Sen. Mike Braun (R-IN) will introduce a bill on Thursday aimed at rolling back the Biden administration’s recent mortgage rule that critics say subsidizes borrowers with lower credit scores by charging higher mortgage fees to better scorers.
In May, the Federal Housing Finance Agency enacted the rule, which “recalibrated” its pricing framework and removed upfront fees for those borrowers with lower incomes. The changes were done to update pricing based on the risk profile of the mortgages but also to “maintain support for purchase borrowers limited by income or wealth.”
The move by President Joe Biden’s administration was immediately met with criticism from Republicans and even some Democrats for using mortgage pricing to “enforce equity.” The House of Representatives voted 230-189 to revoke the rule last month, with 14 Democrats joining their Republican colleagues.
Now, a companion bill is being introduced by Braun and Sen. Roger Marshall (R-KS). The senators are also joined by Sens. Thom Tillis (R-NC), Cindy Hyde-Smith (R-MS), Jerry Moran (R-KS), Tom Cotton (R-AR), John Cornyn (R-TX), John Barrasso (R-WY), Ted Budd (R-NC), Roger Wicker (R-MS), and Kevin Cramer (R-ND) in introducing the measure.
“The average American has a credit score over 716. The Biden administration is making home ownership more difficult for everyday Americans by raising rates for most people with a credit score over 680 to subsidize riskier borrowers. I urge my colleagues in the Senate to quickly vote to overturn this unfair rule that penalizes fiscal responsibility,” Braun said.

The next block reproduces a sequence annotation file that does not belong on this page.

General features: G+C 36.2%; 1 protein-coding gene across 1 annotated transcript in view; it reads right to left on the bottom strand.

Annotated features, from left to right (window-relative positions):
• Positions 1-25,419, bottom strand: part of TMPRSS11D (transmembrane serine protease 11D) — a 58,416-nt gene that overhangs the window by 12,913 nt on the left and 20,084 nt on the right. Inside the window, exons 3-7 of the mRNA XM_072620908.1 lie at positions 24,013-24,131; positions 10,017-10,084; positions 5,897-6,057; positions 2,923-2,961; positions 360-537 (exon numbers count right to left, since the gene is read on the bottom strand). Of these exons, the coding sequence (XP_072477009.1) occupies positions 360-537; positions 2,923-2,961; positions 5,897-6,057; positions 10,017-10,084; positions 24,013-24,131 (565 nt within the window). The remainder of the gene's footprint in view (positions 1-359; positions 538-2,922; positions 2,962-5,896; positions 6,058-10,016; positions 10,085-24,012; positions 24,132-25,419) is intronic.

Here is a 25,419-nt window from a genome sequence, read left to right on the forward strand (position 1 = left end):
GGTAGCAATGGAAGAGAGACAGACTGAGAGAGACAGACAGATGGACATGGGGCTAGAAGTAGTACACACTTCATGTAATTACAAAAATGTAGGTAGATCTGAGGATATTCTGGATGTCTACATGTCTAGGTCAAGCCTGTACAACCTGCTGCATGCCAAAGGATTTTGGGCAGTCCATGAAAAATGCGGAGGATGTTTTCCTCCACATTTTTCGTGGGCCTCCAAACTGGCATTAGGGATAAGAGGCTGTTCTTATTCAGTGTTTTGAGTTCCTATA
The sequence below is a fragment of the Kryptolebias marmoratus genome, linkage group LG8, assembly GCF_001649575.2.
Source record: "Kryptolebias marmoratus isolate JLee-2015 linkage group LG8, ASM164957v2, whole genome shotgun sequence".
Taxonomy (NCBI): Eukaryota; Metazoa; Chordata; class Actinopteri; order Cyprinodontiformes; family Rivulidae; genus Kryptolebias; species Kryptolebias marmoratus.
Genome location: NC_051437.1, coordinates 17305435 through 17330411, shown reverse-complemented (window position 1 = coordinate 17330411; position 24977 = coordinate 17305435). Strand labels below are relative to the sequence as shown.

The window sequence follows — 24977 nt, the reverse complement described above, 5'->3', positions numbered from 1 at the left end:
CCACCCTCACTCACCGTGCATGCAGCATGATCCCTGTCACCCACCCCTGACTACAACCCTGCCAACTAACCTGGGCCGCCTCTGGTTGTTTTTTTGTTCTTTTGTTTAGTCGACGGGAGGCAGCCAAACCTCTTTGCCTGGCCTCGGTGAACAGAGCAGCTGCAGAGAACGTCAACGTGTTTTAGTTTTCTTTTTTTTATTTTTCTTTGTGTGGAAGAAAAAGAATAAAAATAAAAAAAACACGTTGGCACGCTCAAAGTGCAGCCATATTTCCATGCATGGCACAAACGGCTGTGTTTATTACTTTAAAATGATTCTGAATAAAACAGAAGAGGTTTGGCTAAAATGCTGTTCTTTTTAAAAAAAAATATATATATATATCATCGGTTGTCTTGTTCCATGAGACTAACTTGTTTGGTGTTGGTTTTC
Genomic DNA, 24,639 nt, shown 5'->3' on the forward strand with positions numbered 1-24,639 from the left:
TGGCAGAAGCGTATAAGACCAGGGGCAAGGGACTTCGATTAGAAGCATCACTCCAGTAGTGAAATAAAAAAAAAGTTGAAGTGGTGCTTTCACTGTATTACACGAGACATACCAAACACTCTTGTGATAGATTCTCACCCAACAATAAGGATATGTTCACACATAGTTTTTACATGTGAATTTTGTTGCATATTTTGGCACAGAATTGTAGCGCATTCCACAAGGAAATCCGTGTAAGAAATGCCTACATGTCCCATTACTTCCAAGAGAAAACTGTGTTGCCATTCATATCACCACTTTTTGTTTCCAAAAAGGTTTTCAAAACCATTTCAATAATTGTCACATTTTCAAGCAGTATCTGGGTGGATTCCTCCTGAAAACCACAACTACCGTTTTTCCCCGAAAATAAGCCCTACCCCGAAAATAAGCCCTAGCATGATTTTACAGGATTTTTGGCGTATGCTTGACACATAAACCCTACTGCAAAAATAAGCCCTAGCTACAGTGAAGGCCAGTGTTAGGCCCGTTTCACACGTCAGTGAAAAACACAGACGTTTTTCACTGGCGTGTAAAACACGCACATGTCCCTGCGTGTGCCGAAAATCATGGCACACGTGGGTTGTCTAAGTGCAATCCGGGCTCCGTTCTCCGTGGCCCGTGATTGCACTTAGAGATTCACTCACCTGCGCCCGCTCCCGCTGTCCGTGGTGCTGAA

FHFA Director Sandra L. Thompson released a statement earlier this year to address what she said are “misconceptions” about the rule. She denied that borrowers with better credit scores are subsidizing those with lower scores.
“Higher-credit-score borrowers are not being charged more so that lower-credit-score borrowers can pay less,” she said. “The updated fees, as was true of the prior fees, generally increase as credit scores decrease for any given level of down payment.”
“Some updated fees are higher and some are lower, in differing amounts,” she added. “They do not represent pure decreases for high-risk borrowers or pure increases for low-risk borrowers. Many borrowers with high credit scores or large down payments will see their fees decrease or remain flat.”
While the legislation would rescind the controversial rule, it would also add restrictions to the FHFA adjustments in regard to the single-family pricing framework. Specifically, any changes would be temporarily prohibited for 90 days after receiving a Government Accountability Office report analyzing the methodology, modeling, and data used to justify the move.
Further, it would require the agency to employ risk-based pricing when it makes revisions to the Loan-Level Price Adjustment Matrix. It would prohibit fees based on debt-to-income ratios from being added to the LLPA as well.